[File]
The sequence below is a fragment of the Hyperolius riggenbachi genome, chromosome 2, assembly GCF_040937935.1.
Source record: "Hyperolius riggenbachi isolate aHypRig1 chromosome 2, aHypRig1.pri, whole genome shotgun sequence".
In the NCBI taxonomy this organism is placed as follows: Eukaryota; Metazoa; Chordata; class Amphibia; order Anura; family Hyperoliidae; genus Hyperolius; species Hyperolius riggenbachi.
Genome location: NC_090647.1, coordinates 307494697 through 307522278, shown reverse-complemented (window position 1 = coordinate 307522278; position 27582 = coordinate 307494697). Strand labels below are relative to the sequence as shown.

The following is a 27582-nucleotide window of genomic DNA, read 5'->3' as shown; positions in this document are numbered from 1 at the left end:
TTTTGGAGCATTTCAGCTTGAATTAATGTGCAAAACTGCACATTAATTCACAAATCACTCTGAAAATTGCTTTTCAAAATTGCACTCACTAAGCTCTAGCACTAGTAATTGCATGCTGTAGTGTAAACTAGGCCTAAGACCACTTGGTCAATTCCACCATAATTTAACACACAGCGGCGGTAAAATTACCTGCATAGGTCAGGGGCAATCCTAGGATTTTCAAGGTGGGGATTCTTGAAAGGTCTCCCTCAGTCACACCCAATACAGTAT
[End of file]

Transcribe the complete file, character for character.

The sequence below is a fragment of the Hyperolius riggenbachi genome, chromosome 2, assembly GCF_040937935.1.
Source record: "Hyperolius riggenbachi isolate aHypRig1 chromosome 2, aHypRig1.pri, whole genome shotgun sequence".
In the NCBI taxonomy this organism is placed as follows: Eukaryota; Metazoa; Chordata; class Amphibia; order Anura; family Hyperoliidae; genus Hyperolius; species Hyperolius riggenbachi.
Genome location: NC_090647.1, coordinates 307494697 through 307522278, shown reverse-complemented (window position 1 = coordinate 307522278; position 27582 = coordinate 307494697). Strand labels below are relative to the sequence as shown.

The following is a 27582-nucleotide window of genomic DNA, read 5'->3' as shown; positions in this document are numbered from 1 at the left end:
TTTTGGAGCATTTCAGCTTGAATTAATGTGCAAAACTGCACATTAATTCACAAATCACTCTGAAAATTGCTTTTCAAAATTGCACTCACTAAGCTCTAGCACTAGTAATTGCATGCTGTAGTGTAAACTAGGCCTAAGACCACTTGGTCAATTCCACCATAATTTAACACACAGCGGCGGTAAAATTACCTGCATAGGTCAGGGGCAATCCTAGGATTTTCAAGGTGGGGATTCTTGAAAGGTCTCCCTCAGTCACACCCAATACAGTAT